Difference between == and equals() in comparing Java String objects?

When we use == (shallow comparison), we are actually comparing the two object references to see if they point to the same object. When we use equals(), which is a "deep comparison" that compares the actual string values. 

Equals() method is defined in Object class in Java and used for checking equality of two objects defined by business logic.

“==” or equality operator in Java is a binary operator provided by Java programming language and used to compare primitives and objects. public boolean equals(Object o) is the method provided by the Object class. The default implementation uses == operator to compare two objects. For example: method can be overridden like String class. equals() method is used to compare the values of two objects.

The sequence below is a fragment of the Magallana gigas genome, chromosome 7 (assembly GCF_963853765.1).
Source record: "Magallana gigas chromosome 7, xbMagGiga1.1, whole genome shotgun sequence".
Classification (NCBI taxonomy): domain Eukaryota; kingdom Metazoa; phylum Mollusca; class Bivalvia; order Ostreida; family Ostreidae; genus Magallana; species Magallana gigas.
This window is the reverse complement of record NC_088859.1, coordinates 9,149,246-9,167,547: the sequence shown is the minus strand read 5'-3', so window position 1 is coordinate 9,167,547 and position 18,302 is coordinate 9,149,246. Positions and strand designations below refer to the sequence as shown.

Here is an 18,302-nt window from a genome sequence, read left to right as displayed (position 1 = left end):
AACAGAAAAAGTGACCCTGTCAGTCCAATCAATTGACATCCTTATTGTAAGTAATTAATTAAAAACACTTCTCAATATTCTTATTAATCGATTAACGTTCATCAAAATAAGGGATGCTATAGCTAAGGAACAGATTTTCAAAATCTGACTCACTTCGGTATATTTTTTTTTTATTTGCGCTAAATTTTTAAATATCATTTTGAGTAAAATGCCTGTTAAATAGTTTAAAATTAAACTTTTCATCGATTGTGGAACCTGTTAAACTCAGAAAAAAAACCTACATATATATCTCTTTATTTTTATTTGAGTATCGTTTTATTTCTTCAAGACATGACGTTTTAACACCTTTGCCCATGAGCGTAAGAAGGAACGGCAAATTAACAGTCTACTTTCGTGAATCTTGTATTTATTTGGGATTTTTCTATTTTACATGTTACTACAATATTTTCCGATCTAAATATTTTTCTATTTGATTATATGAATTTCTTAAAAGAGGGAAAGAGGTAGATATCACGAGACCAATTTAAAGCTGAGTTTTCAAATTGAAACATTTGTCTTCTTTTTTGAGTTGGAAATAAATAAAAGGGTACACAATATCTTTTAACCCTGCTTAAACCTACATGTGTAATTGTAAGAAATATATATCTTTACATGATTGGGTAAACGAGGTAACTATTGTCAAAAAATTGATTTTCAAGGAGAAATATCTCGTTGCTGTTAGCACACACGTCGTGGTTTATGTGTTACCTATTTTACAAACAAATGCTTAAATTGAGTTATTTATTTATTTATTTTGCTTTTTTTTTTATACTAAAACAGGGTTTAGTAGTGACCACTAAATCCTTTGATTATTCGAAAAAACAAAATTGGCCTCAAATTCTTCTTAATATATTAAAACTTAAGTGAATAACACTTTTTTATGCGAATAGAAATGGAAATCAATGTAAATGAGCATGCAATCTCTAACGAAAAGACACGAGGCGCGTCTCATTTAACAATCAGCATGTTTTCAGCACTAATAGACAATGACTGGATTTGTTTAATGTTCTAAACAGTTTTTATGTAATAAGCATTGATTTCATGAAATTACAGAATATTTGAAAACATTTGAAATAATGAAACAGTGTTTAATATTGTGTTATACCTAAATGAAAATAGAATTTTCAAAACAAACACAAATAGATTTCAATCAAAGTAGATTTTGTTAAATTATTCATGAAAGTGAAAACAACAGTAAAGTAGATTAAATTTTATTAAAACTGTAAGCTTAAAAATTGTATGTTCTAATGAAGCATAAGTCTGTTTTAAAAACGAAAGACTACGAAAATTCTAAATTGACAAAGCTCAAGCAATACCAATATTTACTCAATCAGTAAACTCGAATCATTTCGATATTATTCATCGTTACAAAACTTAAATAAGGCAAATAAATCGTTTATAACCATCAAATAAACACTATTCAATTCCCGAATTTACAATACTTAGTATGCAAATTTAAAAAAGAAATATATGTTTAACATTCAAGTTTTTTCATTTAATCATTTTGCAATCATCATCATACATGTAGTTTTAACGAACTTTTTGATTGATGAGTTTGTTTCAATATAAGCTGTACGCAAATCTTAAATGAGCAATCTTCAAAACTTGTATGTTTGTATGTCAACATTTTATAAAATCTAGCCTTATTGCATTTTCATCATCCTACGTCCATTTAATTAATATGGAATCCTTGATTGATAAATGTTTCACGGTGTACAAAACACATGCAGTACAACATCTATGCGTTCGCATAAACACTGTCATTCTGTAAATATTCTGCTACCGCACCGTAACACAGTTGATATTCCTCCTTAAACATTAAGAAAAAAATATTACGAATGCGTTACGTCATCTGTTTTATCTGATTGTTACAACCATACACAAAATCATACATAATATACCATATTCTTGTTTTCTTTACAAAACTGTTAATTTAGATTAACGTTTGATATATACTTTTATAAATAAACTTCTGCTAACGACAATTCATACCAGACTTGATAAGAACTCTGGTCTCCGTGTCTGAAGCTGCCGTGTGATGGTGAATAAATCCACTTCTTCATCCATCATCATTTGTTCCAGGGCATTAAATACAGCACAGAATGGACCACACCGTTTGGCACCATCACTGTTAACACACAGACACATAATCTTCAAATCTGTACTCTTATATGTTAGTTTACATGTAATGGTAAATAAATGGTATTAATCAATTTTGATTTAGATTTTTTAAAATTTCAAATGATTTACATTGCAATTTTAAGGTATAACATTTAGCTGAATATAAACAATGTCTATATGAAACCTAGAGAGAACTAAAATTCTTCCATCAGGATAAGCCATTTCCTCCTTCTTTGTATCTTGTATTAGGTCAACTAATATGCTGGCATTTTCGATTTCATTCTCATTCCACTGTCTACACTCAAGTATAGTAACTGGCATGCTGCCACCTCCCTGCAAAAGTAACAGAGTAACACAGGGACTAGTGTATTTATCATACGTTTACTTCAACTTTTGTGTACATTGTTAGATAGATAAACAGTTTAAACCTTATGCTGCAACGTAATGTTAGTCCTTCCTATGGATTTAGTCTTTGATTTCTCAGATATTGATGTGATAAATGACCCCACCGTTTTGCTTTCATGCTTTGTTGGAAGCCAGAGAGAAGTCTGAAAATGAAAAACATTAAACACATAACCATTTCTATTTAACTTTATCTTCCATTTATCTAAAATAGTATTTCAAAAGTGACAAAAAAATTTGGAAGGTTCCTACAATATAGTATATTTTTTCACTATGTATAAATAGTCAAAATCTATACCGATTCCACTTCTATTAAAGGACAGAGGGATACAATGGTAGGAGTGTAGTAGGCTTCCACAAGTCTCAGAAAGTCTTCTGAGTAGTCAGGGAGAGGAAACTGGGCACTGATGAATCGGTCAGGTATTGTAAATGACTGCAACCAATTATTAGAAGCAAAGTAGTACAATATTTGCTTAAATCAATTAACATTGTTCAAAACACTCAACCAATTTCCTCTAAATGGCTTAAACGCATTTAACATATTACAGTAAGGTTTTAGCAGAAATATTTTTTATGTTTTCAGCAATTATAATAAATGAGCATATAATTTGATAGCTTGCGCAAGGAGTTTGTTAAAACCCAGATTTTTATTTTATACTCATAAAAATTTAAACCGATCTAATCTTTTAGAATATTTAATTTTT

public class StringDemo 
	 public static void main(String[] args) 
	   String S1 = "Hello World";
	   String S2 = new String(S1);
	   String S3 = "Hello World";
	   System.out.println(S1.equals(S2)); //Output: true
	   System.out.println(S1 == S2); // Output: false
	   System.out.println(S1 == S3); // Output true

S1.equals(S2) will return true, because equals compare strings.

S1==S2 will return false, because they do not refer same object. 

S1==S3, S1 and S3 both point to the same object due to internal caching. The references S1 and S3 are interned and points to the same object in the string pool.